| 12:06 PM EST

PSA, Total Unveil Venture to Make EV Batteries in Europe

$5.9 billion venture to supply merged PSA and Fiat Chrysler Automobiles
#Chrysler #europe

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PSA and French energy company Total aim to produce enough battery cells in Europe to power 1 million electric car per year.

The partners, which announced their intended venture in January, expect to begin first-phase production at two cellmaking factories—in Douvrin, France, and Kaiserslautern, Germany—by 2023.

Automotive Cells Co.’s planned pilot plant in France  (Image: PSA)

Batteries for FCA Models Too

The new company, called Automotive Cells Co. (ACC), will supply cells used propel EVs made by PSA Group. Assuming PSA’s merger with Fiat Chrysler Automobiles is completed (thereby forming a new company called Stellantis), the venture will do the same for electric models developed by FCA’s brands.

ACC will be headed by Yann Vincent, who formerly ran PSA’s manufacturing and supply chain. The €5 billion ($5.9 billion) venture has received €1.3 billion ($1.5 billion) in state aid from France and Germany.

PSA and Total’s Saft battery affiliate began working together through a multinational consortium formed more than a year ago. The partners announced plans in January to launch a joint venture. Renault said last September that it might join the group if it could establish a viable business case for doing so. That has not happened, at least for now.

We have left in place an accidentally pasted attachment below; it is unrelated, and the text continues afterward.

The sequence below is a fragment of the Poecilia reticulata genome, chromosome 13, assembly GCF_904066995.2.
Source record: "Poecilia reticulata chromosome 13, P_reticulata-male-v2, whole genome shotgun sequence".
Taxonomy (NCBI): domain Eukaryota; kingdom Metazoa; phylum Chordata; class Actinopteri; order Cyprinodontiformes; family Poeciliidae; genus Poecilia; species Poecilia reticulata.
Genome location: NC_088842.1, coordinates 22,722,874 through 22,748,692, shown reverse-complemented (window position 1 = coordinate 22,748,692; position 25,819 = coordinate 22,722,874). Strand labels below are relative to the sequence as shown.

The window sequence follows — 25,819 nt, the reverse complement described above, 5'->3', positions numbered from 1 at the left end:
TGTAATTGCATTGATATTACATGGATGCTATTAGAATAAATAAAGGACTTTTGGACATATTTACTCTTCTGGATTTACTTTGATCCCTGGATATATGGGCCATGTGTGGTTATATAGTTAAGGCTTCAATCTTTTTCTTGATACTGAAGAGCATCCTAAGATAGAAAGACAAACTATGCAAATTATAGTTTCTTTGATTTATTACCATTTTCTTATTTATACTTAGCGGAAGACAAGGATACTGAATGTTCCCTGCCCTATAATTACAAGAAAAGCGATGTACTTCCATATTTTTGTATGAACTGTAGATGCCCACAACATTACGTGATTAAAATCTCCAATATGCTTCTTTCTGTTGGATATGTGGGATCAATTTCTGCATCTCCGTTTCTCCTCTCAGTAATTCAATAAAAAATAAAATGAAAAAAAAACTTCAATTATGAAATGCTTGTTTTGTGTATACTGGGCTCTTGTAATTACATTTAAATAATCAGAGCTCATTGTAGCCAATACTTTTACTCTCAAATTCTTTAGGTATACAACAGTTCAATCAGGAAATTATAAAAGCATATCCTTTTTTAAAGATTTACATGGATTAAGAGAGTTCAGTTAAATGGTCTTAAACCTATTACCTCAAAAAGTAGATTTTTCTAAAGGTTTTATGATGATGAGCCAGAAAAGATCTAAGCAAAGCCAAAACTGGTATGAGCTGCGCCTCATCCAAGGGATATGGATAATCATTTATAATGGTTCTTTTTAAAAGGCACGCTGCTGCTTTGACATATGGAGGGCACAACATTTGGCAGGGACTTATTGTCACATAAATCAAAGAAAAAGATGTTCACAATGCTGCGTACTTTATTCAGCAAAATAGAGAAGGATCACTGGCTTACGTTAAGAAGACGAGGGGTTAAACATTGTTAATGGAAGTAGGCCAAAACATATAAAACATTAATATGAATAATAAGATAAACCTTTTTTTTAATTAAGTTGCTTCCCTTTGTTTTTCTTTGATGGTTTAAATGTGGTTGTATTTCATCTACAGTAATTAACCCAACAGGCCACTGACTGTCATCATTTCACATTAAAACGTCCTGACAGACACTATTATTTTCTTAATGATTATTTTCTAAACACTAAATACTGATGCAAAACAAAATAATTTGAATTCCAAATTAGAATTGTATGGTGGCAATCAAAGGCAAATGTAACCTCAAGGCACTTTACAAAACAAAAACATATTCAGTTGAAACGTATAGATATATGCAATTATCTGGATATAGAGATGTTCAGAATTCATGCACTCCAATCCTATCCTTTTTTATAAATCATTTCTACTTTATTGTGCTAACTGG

Fast Start

ACC already has opened a cell development center in Bordeaux, France. The venture also is setting up a pilot production facility in Nersac, France.

The partners target combined initial annual capacity of 8 gigawatt-hours in 2023, expanding to 48 GWh by 2030.

PSA also has been busy setting up a supply chain for EV powertrains. The network will source motors through a Japanese partnership with Nidec and transmissions from Belgium’s Punch Powertrain. PSA chief Carlos Tavares has estimated that the integrated supply chain will cut costs 10%

What Does It Mean?

Europe realized more than a year ago that its plan to electrify its cars would be powered by foreign-made cells unless the region built its own supply base. ACC is the latest in the European response.

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